The distance from the road to the house can make a difference for two reasons:
- water running through a pipe has some friction, so when water is flowing, depending on the volume, speed, and diameter of the pipe will all affect what pressure losses you may have
- water pressure will change with elevation at about 0.43#/foot of elevation change. So, if you're actually downhill a bit, that water coming down the hill will have more pressure at your outlet simply because of gravity. Conversely, if it has to go up to your house, the pressure will drop accordingly (so it wouldn't be uncommon to have different pressures at the supply by the road and at the house). To ensure water gets to all of the homes up and over hills, the utility may need some fairly high pressures, and a PRV is then required per code (must be >=80psi in the home).
A PRV will have a maximum range over which it can work. If you have REALLY high pressure, depending on the PRV you select, you MIGHT need two in series to drop the pressure sequentially to a safe value, otherwise, having a secondary one isn't really much of a benefit. Exceed the range of one, and you may cause it to fail. Most people won't have that issue as their pressure isn't that high.
An ET won't last forever - eventually, the bladder will leak. They don't hold their pressure forever, either, so you should probably check it maybe annually and top it off if necessary. FWIW, the cap, if it has a good gasket in it, is the better seal than the Schrader valve in the tank. IOW, don't omit the cap and make sure it's tight.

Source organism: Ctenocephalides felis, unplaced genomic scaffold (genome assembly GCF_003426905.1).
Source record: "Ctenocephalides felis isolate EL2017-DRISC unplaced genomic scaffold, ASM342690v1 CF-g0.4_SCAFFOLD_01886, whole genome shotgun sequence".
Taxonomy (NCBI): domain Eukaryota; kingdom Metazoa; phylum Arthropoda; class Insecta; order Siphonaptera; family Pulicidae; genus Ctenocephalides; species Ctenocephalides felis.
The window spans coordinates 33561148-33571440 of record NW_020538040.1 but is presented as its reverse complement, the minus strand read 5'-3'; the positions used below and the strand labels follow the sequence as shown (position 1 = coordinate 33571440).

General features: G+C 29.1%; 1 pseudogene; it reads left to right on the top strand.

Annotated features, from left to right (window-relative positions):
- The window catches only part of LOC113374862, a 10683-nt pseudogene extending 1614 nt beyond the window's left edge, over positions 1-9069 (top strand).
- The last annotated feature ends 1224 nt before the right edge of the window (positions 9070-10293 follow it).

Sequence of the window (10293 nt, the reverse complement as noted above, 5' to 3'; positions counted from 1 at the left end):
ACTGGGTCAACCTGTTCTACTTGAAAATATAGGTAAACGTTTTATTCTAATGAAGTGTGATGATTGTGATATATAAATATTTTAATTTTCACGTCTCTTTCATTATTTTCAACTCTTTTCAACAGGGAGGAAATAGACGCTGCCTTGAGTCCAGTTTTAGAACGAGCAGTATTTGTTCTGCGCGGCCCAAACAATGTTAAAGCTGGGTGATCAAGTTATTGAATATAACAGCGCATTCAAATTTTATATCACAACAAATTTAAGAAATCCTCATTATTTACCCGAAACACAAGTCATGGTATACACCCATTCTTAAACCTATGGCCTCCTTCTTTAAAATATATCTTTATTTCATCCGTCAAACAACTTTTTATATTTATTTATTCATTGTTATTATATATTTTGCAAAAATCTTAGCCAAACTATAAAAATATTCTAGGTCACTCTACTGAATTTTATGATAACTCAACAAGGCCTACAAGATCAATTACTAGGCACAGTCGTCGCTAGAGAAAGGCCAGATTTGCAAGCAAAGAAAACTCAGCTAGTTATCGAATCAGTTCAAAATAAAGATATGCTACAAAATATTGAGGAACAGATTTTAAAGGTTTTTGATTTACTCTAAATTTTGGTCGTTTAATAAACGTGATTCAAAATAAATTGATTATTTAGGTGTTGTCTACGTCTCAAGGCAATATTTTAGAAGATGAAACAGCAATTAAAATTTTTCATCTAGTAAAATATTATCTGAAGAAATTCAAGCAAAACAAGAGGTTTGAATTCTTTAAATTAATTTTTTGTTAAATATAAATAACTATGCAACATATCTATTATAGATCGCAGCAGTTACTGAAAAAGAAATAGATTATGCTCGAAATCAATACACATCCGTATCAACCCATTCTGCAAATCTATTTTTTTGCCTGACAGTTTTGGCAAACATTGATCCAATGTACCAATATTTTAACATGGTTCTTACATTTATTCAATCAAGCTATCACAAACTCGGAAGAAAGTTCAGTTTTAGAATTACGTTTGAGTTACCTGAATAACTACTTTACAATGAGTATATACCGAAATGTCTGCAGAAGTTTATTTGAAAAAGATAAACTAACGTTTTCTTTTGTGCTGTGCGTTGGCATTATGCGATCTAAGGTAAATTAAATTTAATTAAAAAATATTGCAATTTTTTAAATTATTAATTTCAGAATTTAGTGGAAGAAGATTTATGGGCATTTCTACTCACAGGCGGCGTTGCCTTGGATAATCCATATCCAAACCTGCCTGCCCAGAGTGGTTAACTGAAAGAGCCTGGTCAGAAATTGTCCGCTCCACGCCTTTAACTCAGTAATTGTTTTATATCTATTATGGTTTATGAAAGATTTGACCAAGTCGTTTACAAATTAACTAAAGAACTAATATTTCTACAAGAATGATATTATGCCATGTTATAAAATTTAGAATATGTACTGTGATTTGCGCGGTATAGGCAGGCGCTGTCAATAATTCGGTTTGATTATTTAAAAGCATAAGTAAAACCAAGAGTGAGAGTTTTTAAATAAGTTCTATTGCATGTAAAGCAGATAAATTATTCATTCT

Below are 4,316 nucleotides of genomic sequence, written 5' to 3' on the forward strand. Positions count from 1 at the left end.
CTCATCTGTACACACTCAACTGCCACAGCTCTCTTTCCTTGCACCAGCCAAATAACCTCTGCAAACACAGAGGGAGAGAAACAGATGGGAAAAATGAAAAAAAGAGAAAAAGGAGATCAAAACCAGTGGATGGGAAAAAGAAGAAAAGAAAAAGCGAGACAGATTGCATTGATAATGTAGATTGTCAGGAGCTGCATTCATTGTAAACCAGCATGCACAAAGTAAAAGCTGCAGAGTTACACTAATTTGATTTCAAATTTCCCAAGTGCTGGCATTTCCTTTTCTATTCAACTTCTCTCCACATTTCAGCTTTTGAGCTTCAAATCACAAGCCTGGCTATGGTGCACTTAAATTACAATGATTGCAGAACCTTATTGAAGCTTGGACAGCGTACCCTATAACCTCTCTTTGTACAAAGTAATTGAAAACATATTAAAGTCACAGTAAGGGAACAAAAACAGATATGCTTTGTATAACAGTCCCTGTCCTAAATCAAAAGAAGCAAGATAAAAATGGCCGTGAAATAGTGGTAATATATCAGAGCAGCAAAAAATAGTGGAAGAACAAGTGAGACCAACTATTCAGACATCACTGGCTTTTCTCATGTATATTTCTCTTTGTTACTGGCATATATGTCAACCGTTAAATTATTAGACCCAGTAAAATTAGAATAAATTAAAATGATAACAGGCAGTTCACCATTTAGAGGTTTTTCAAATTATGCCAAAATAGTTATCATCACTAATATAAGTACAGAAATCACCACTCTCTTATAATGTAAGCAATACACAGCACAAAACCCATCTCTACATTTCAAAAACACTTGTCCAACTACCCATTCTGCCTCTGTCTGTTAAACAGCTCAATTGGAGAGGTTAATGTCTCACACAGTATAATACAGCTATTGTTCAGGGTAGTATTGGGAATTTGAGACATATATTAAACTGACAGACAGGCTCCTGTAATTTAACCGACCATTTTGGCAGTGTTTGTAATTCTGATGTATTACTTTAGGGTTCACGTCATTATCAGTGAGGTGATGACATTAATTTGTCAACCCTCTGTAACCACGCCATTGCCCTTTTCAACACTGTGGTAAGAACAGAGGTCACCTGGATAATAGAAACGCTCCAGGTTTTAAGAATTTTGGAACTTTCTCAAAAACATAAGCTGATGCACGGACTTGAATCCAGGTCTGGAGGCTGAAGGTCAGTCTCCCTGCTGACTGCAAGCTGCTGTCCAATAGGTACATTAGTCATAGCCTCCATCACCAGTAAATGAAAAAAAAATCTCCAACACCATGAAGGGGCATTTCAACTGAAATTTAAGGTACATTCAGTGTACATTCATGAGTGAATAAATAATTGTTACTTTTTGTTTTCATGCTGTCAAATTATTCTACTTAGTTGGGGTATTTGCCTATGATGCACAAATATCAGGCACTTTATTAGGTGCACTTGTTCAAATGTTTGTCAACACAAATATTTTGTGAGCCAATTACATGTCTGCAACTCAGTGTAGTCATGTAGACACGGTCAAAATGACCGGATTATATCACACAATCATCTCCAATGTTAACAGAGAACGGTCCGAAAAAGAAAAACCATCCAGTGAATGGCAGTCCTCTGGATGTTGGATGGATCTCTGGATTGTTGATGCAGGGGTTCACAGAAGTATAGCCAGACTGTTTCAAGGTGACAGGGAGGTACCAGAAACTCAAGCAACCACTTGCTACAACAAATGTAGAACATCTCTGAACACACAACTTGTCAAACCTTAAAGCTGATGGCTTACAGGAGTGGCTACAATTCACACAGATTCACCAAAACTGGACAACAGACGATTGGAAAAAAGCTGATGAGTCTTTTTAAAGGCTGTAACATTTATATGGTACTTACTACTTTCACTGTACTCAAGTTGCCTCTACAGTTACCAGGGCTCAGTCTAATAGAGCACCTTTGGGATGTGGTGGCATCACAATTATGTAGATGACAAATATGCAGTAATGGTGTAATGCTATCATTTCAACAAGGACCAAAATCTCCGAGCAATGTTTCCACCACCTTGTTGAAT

A PRV creates a closed system. That means that when expansion occurs, it needs a place to go or it will leak out the weakest location. In a well maintained system without leaks, that generally (at least should be) is the safety T&P valve on the WH, but it could just as easily leak from a worn valve. Common ones are toilet fill valves, but any valve with a leak under high pressure can potentially relieve it before the T&P valve opens (which SHOULD be at 150psi...your gauge may not be well calibrated, or the valve might be a little weak).
To comply with federal guidelines, if your utility doesn't already have a check valve on your supply, they may be installing them, so that could then make your system closed, when it didn't beforehand, and require an ET.